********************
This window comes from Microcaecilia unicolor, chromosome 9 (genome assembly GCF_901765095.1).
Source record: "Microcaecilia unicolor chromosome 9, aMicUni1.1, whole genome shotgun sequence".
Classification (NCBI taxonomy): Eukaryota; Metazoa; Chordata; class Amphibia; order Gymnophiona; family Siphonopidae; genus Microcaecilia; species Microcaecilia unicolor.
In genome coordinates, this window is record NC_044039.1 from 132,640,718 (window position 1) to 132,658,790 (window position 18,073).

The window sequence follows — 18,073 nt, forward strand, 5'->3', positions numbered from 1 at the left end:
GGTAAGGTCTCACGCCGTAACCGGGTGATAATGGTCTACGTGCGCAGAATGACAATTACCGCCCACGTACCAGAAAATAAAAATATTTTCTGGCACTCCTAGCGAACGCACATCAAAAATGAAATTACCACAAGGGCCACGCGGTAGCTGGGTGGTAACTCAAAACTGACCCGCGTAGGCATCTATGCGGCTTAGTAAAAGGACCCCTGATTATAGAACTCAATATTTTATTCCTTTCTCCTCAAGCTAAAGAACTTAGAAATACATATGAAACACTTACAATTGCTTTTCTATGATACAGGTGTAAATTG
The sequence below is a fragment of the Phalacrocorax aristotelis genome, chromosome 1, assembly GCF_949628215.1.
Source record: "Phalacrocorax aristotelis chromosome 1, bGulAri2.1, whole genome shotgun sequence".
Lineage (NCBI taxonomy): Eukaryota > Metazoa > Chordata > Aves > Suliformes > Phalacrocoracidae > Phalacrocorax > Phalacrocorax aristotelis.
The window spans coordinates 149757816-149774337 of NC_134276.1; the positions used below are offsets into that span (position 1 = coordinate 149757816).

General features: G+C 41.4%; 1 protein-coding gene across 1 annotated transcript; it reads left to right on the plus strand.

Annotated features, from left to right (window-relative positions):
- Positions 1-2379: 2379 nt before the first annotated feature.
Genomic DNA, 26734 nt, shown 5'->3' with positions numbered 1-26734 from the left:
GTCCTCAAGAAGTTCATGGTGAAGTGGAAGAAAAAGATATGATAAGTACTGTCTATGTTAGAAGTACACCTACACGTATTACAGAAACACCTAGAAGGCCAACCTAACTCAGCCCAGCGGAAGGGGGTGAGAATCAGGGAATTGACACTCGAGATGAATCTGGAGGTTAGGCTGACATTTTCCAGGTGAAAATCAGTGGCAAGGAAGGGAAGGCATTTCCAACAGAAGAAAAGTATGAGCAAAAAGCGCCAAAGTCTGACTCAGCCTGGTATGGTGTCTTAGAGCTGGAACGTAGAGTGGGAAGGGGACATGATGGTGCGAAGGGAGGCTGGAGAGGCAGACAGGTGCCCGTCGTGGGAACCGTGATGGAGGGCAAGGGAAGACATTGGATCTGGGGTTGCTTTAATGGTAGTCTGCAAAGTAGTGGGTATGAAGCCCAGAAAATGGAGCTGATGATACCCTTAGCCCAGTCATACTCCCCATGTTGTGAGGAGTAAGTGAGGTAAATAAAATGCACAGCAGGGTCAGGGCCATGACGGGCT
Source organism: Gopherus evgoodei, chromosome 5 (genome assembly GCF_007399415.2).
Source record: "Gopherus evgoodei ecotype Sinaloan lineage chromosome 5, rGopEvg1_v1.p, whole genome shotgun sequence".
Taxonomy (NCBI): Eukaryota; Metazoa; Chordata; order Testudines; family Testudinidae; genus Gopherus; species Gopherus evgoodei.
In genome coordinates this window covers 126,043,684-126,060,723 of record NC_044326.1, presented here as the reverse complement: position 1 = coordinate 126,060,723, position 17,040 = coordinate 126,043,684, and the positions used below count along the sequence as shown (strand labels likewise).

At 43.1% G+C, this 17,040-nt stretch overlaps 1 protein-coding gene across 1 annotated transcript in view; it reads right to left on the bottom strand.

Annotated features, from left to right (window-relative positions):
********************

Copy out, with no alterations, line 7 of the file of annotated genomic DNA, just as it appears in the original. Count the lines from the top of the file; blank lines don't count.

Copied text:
The sequence below is a fragment of the Phalacrocorax aristotelis genome, chromosome 1, assembly GCF_949628215.1.